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WASHINGTON (AP) — The Pentagon's announcement of two U.S. service members killed in an attack in southern Afghanistan is highlighting a disagreement over how the military should handle information about American casualties.
Navy Capt. Jeff Davis, a Pentagon spokesman, confirmed the deaths after U.S. military officials in Afghanistan acknowledged coalition "casualties" without clarifying if that meant U.S. or NATO coalition forces had died or were wounded.
Distancing himself from other U.S. military commanders in all of the other combat regions of the world — including Iraq and Syria — the top U.S. commander in Afghanistan has ordered that no information about U.S. deaths be released until days after the incident so that families can be notified first. Army Gen. John Nicholson's decision has met opposition within the Pentagon, where senior officials for weeks have said they were working to resolve the issue.
Nicholson's change upends Pentagon practice since the days of the Vietnam War, giving the public less information and transparency into an Afghanistan conflict that has raged for 16 years and resulted in thousands of American deaths and injuries. Previous U.S. commanders in Afghanistan have put out preliminary information about troops deaths regularly since the war's start in 2001. Such initial information only reveals the number of U.S. forces killed and not any personal identification details until families are notified.
Nicholson made the change about two months ago in what officials said was an effort to protect families of the fallen. Officials at the time said Nicholson felt the small number of U.S. forces in Afghanistan could make it easier for people to figure out what unit might be involved in any incident. There are at least 8,400 U.S. troops in Afghanistan, with hundreds more likely there on temporary or other duty.
"Our primary concern is to ensure that we do everything we can to provide for the families of our fallen and wounded warriors," said Navy Capt. Bill Salvin, spokesman for the military operation in Afghanistan. "We are also committed to informing the public about our operations, including information about casualties, in a timely manner consistent with operational security and our obligation to care for the families of our service members."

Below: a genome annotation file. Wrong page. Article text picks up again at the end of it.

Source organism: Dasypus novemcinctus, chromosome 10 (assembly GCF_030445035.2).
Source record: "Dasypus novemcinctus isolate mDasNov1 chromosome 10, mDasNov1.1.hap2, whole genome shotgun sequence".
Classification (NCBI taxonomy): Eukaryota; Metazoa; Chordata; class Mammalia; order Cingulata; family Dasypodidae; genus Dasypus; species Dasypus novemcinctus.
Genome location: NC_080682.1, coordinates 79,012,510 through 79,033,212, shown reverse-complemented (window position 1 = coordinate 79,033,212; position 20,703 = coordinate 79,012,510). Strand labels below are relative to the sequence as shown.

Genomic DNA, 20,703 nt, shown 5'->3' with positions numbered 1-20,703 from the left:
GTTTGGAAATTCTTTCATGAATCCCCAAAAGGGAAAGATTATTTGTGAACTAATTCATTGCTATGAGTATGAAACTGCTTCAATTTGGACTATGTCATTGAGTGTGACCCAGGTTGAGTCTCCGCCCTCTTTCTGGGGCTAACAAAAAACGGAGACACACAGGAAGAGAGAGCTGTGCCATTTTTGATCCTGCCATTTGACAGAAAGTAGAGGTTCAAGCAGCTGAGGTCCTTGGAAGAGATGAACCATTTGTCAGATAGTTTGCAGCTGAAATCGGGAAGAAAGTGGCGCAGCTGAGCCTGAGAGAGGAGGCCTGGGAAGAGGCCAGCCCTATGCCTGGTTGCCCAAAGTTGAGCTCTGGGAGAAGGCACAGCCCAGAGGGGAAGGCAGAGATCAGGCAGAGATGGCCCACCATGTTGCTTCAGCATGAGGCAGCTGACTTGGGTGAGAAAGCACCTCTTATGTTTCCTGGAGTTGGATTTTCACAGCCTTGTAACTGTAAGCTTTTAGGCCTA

Other U.S. commanders haven't followed Nicholson's lead. They've continued to follow the well-worn routine practice of quickly putting out basic information in warzones across Iraq, Syria, Yemen and Africa, where there are often far fewer U.S. forces than in Afghanistan.
Even after the Pentagon's announcement of the two deaths, U.S. officials in Afghanistan said they still weren't authorized to confirm any Americans killed or wounded.
For decades, the Pentagon and the military services quickly have released basic information on service members' deaths. The practice held for those killed in war or in military aircraft, ship or other accidents. In June, the military promptly reported seven sailors killed after a U.S. Navy ship collided with a Philippine freighter. It followed the same practice last month when a U.S. military transport plane crashed, killing 15 Marines and a Navy sailor.
Separately Wednesday, the U.S. military's Operation Inherent Resolve, which oversees the fight in Iraq and Syria, issued a statement saying one American service member had died in a non-combat incident in Kuwait that day.
Providing such basic information, officials long ago concluded, doesn't violate family privacy.
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